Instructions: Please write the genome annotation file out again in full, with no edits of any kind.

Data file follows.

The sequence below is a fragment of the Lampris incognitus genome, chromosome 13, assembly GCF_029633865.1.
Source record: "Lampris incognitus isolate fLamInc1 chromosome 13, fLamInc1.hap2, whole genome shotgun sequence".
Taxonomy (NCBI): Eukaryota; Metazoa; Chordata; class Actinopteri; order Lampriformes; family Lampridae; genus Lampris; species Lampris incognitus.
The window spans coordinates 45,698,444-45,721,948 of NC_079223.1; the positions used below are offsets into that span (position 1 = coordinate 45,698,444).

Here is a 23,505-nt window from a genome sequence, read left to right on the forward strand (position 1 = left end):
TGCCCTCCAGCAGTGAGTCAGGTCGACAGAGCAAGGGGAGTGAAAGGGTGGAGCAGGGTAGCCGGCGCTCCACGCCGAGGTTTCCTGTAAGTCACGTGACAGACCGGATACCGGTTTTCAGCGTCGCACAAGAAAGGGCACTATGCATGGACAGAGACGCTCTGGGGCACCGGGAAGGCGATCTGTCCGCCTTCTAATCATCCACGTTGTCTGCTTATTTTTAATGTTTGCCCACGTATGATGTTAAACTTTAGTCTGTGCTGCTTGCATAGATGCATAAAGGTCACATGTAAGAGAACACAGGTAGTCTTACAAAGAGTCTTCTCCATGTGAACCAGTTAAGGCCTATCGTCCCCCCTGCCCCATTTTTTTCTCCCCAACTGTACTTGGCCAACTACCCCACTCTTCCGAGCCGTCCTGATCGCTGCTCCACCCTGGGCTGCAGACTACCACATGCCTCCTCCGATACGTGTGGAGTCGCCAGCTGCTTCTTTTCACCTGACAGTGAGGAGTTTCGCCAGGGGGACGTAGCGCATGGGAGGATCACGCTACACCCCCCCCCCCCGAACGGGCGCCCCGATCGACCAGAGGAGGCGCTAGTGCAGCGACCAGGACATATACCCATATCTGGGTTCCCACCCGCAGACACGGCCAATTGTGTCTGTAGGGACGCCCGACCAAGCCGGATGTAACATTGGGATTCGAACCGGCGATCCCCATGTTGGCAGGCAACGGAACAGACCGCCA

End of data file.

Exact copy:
The sequence below is a fragment of the Lampris incognitus genome, chromosome 13, assembly GCF_029633865.1.
Source record: "Lampris incognitus isolate fLamInc1 chromosome 13, fLamInc1.hap2, whole genome shotgun sequence".
Taxonomy (NCBI): Eukaryota; Metazoa; Chordata; class Actinopteri; order Lampriformes; family Lampridae; genus Lampris; species Lampris incognitus.
The window spans coordinates 45,698,444-45,721,948 of NC_079223.1; the positions used below are offsets into that span (position 1 = coordinate 45,698,444).

Here is a 23,505-nt window from a genome sequence, read left to right on the forward strand (position 1 = left end):
TGCCCTCCAGCAGTGAGTCAGGTCGACAGAGCAAGGGGAGTGAAAGGGTGGAGCAGGGTAGCCGGCGCTCCACGCCGAGGTTTCCTGTAAGTCACGTGACAGACCGGATACCGGTTTTCAGCGTCGCACAAGAAAGGGCACTATGCATGGACAGAGACGCTCTGGGGCACCGGGAAGGCGATCTGTCCGCCTTCTAATCATCCACGTTGTCTGCTTATTTTTAATGTTTGCCCACGTATGATGTTAAACTTTAGTCTGTGCTGCTTGCATAGATGCATAAAGGTCACATGTAAGAGAACACAGGTAGTCTTACAAAGAGTCTTCTCCATGTGAACCAGTTAAGGCCTATCGTCCCCCCTGCCCCATTTTTTTCTCCCCAACTGTACTTGGCCAACTACCCCACTCTTCCGAGCCGTCCTGATCGCTGCTCCACCCTGGGCTGCAGACTACCACATGCCTCCTCCGATACGTGTGGAGTCGCCAGCTGCTTCTTTTCACCTGACAGTGAGGAGTTTCGCCAGGGGGACGTAGCGCATGGGAGGATCACGCTACACCCCCCCCCCCCGAACGGGCGCCCCGATCGACCAGAGGAGGCGCTAGTGCAGCGACCAGGACATATACCCATATCTGGGTTCCCACCCGCAGACACGGCCAATTGTGTCTGTAGGGACGCCCGACCAAGCCGGATGTAACATTGGGATTCGAACCGGCGATCCCCATGTTGGCAGGCAACGGAACAGACCGCCA